5 Tips for Matching Tone in Foreign-Language Voice-Over

What You Must Know for Brainshark E-Learning & Voice-Over Localization
September 20, 2017
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October 4, 2017

Tone is an elusive quality, especially in voice-over. Many creative leads and talent directors have spent hours in the studio getting a marketing promo, online video, or TV/radio spot to sound just right. As you can imagine, matching tone in foreign-language sessions is even more difficult – but it’s something that audio and video localization professionals have to do every day.

This post will list the 5 things you must know to tackle tone in foreign-language voice recording sessions.

[Average read time: 4 minutes]

What exactly is voice-over tone?

In voice-over, tone is the speaker’s attitude to the text, which is usually the emotion he or she brings to a performance. The tone of a VO read can be authentic or earnest, sarcastic, authoritative, timid, formal, informal, stressed, laid-back or relaxed, playful, strict, upbeat, depressed, warm, cold, distant, laudatory, or accusatory. You get the idea – tone can run the full gamut of human emotions – and ultimately it is something that’s performed by a voice talent, actor or artist.

Tone is separate from a talent’s voice profile – its natural pitch, quality, timbre, or any other physical attribute. Some voice profiles can lend themselves to creating specific tones. For example, a talent with a low-pitched, booming voice may find it easier to give an authoritative performance, since we associate deeper voices with authority in our culture.

Because tone relates to human emotion and culture, it can be tricky to define and to communicate during an English voiceover session. Localization, as you may imagine, adds a layer of difficulty. The following five tips should help.

1. Tone is not the same from one culture to another.

The qualities of a specific tone in English often don’t transfer to other languages. A great example is the informal tone – different emotional cues achieve this across cultures. An informal tone in Japanese voiceover, for example, sounds very different from an informal tone in US English.

2. The English-language tone may not even be right for your target locale.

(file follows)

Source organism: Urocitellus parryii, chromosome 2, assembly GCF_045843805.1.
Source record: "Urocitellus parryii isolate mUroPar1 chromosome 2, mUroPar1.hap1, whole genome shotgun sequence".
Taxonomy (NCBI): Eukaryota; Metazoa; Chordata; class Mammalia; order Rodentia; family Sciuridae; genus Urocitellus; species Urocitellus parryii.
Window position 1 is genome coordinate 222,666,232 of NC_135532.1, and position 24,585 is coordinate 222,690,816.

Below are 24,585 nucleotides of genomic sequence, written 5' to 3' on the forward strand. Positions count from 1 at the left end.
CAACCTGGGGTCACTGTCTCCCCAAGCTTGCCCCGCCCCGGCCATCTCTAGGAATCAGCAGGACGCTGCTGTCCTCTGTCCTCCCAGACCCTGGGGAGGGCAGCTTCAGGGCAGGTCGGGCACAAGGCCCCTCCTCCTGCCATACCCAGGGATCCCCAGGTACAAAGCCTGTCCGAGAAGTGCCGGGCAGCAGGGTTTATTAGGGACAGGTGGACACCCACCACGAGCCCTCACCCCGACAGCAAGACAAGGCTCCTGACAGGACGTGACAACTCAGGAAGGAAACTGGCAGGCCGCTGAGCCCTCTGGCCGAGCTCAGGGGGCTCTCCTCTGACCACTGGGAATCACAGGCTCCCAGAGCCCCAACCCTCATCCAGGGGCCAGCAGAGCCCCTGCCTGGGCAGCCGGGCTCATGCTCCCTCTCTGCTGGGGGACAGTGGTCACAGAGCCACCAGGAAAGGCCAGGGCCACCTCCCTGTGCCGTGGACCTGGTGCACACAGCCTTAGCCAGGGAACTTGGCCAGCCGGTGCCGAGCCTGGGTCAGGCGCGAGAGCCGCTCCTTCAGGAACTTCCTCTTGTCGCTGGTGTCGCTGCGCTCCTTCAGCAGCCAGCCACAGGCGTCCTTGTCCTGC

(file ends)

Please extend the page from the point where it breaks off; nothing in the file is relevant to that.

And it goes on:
Again, tone is culturally specific, so the tone of an English-language piece may not be right for a target language, or even reproducible in it. Sarcasm is a great example – it’s very common in marketing copy, but tricky when localizing into Spanish. In Spanish voiceover, saying something that is patently not true or against the speaker’s core beliefs (the essence of being sarcastic) can come off as indignant or accusatory – or not even register as sarcasm, sounding uncanny instead.

The line “Yeah, right” in the following script screen shot would probably be translated as a phrase more akin to “You have to be kidding” in Spanish, cutting out the sarcasm altogether. Note the directions for tone in parentheses (bold yellow) as well.

Screen shot of voice-over script including tone directions in parentheses, including cheerful, incredulous, sarcastic and matter-of-fact.

3. You don’t need to match the voice profile of the English-language actor.

Remember that talents with different voice profiles – again, overall pitch, voice quality, or timbre – can still produce the same tone. Both James Earl Jones and Meryl Streep can be authoritative, for example – but they have very different voices. Moreover, voice qualities associated with specific tones in one culture don’t hold up in others. For example, the association of deep voices with authority in English doesn’t really hold up in Mandarin Chinese voiceover sessions, in which different cultural associations come into play.

4. Consider custom casting auditions.

You may not hear the tone you’re looking for in pre-recorded talent samples, but that doesn’t mean the talent you’re listening to can’t perform it. The only way to know for sure whether a talent can do a certain tone is to hold auditions, essentially recording customized casting samples. Talents record a short piece of your text, usually with notes regarding the direction, the piece’s intent, and – yes – the tone.

This is a service that JBI performs regularly for our clients, usually for marketing materials, for which getting the tone right is crucial.

5. Rely on your in-country marketing managers or local employees.

Your in-country employees know their locale, and how your product is positioned in it, better than anyone. If you have in-country marketing managers, even better – they’ll be able to address the issues raised in tips 1, 2 and 3 above. Coupled with a bilingual, professional voice session director (which JBI also provides for every project), your in-country contacts will ensure that your localized production’s tone is just right. If you only follow one tip, make it this one.

Bonus tip – consider transcreation for projects in which tone is key

Translating tone is so tricky, especially for marketing copy, that transcreation is almost always a better option for this kind of content. This is a service that JBI offers, of course. Rather than translate, a copywriter considers the intent of a piece and how to achieve it for a particular locale, and then develops the content from scratch. Often the transcreated product is quite different from the English-language source. Sometimes, though, it’s quite similar. It all depends on whether or not the cultural associations in the English-language source are present in the target locales – and that, of course, includes tone.

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